In the example above, if both conditions are met, the automation would then execute the action of sending the personalized birthday discount email to that particular customer, making the entire process highly targeted and relevant to individual subscribers.
You can set this whole process in EngageBay by using the easy-to-use automation builder.
Let’s say you want to run a special promotion email sequence for your store. Here’s an example of the eCommerce marketing automation you can run:
Trigger: Customer subscribes to the newsletter.
Action 1: Send a Welcome Email
- The automation system sends a welcome email to the new subscriber, thanking them for subscribing and introducing the store’s unique offerings.
Condition: Wait for 3 days after sending the Welcome Email.
Action 2: Check Purchase History
- The automation system checks the subscriber’s purchase history to determine if they are a first-time customer or a repeat buyer.
Condition: If the subscriber is a first-time customer.
Action 3: Send a First-Time Customer Discount
- The automation sends an email offering a special discount code exclusive to first-time customers.
- The email encourages the subscriber to make their first purchase and provides a discount on their order.
Condition: If the subscriber is a repeat buyer.
Action 4: Send a Loyalty Reward
- The automation system sends an email expressing gratitude for the subscriber’s continued support as a loyal customer.
- The email includes a loyalty reward, such as a free gift or additional discount, to show appreciation.
In this example, the condition is used to differentiate between first-time customers and repeat buyers. Depending on the subscriber’s purchase history, they receive different email offers.
First-time customers receive a special discount to encourage their initial purchase, while repeat buyers receive a loyalty reward as a gesture of appreciation for their continued business.
And customers receive relevant emails based on their engagement history with your store because of segmentation and personalization.
Instantprint, for example, increased the rate at which customers place their second order after making their first purchase because of segmenting their list in their welcome email series. Craig Wassell, marketing manager at Instantprint told me:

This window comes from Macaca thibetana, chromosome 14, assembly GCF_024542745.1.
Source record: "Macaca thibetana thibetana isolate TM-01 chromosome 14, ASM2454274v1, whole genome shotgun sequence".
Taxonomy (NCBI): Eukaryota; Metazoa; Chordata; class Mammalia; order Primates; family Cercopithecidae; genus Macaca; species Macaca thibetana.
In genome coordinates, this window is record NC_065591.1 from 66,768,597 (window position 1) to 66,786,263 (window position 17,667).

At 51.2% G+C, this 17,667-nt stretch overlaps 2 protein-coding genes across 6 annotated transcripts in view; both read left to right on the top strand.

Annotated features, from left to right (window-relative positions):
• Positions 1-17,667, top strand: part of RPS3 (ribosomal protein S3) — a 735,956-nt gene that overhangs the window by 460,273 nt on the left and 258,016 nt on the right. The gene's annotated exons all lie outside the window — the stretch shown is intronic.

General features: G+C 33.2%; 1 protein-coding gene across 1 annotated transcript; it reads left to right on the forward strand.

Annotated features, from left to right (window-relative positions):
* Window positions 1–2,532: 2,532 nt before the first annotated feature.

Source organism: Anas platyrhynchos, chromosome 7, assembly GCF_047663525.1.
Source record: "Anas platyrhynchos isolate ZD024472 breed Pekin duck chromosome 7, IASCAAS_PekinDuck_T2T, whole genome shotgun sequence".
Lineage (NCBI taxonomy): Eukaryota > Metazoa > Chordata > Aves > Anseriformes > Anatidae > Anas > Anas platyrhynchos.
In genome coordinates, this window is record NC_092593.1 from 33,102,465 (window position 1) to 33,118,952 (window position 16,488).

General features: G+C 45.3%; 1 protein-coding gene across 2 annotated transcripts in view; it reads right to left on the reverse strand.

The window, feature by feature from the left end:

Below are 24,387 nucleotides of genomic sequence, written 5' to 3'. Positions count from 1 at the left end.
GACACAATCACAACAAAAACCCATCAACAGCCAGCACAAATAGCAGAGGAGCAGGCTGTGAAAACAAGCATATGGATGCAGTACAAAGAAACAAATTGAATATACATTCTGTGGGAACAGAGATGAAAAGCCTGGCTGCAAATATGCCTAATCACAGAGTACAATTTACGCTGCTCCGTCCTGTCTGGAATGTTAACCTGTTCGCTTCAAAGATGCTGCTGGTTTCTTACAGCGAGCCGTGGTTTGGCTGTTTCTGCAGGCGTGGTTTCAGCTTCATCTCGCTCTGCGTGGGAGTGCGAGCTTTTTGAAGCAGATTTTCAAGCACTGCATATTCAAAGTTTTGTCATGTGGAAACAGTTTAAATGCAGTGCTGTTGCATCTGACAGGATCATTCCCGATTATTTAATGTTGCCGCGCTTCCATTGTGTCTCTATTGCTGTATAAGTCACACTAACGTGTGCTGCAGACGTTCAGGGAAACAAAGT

“One of the key factors that drove our success was segmenting our Clients based on their industry. By tailoring our messaging to resonate with their specific needs and preferences, we saw a significant increase in customer engagement and conversion rates.
The Results: A 10% Uplift in 2nd Order Rate”
5 essential eCommerce email sequences (flows)
In eCommerce, email automation improves overall customer satisfaction and engagement. This is because it can be applied to the various touchpoints customers have with your brand.
Here are five crucial email flows that cover most of the journey your customers have with you, from lead capturing to post-purchase engagement:
Welcome Series: Making a Memorable First Impression
A welcome email flow is a string of emails sent to your first-time customers when they subscribe to your newsletter, create a new account, or make their first purchase. These emails are spread over a number of days and their main goal is to encourage engagement and repeat business and generally introduce the brand to customers.
Here’s an example of a welcome email sequence or flow for a fashion brand:
Trigger: Customer subscribes to their newsletter
Action 1: Send the Welcome Email
The automation system detects the customer’s subscription and immediately sends a personalized welcome email to their inbox. The email addresses the customer by their name and expresses gratitude and introduces the brand.
Condition: Wait for 2 days after sending the Welcome Email.
Action 2: Introduce Collections & Style Tips
After 2 days, the automation system sends a follow-up email to introduce the latest fashion collections. In eCommerce, the email can showcase a selection of best-selling clothing lines, from casual wear to evening wear. It also includes style tips and outfit inspirations to help customers elevate their personal style.
Condition: Wait for 4 days after sending the Introduce Collections & Style Tips Email.
Action 3: Exclusive VIP Membership Invitation
The automation sends an email inviting the customer to join an exclusive VIP Membership program. The email highlights the additional perks, such as early access to sales, personalized styling sessions, and exclusive event invites. Customers are encouraged to upgrade to VIP status to enjoy these premium benefits.
Condition: Wait for 1 week after sending the Exclusive VIP Membership Invitation Email.
Action 4: Customer Feedback & Suggestions
If the customer hasn’t upgraded to VIP membership within a week, the automation sends a feedback email. The email seeks the customer’s opinions and suggestions, showing that their feedback is valuable. As a token of appreciation, customers who provide feedback receive a special discount on their next purchase.
Abandoned cart recovery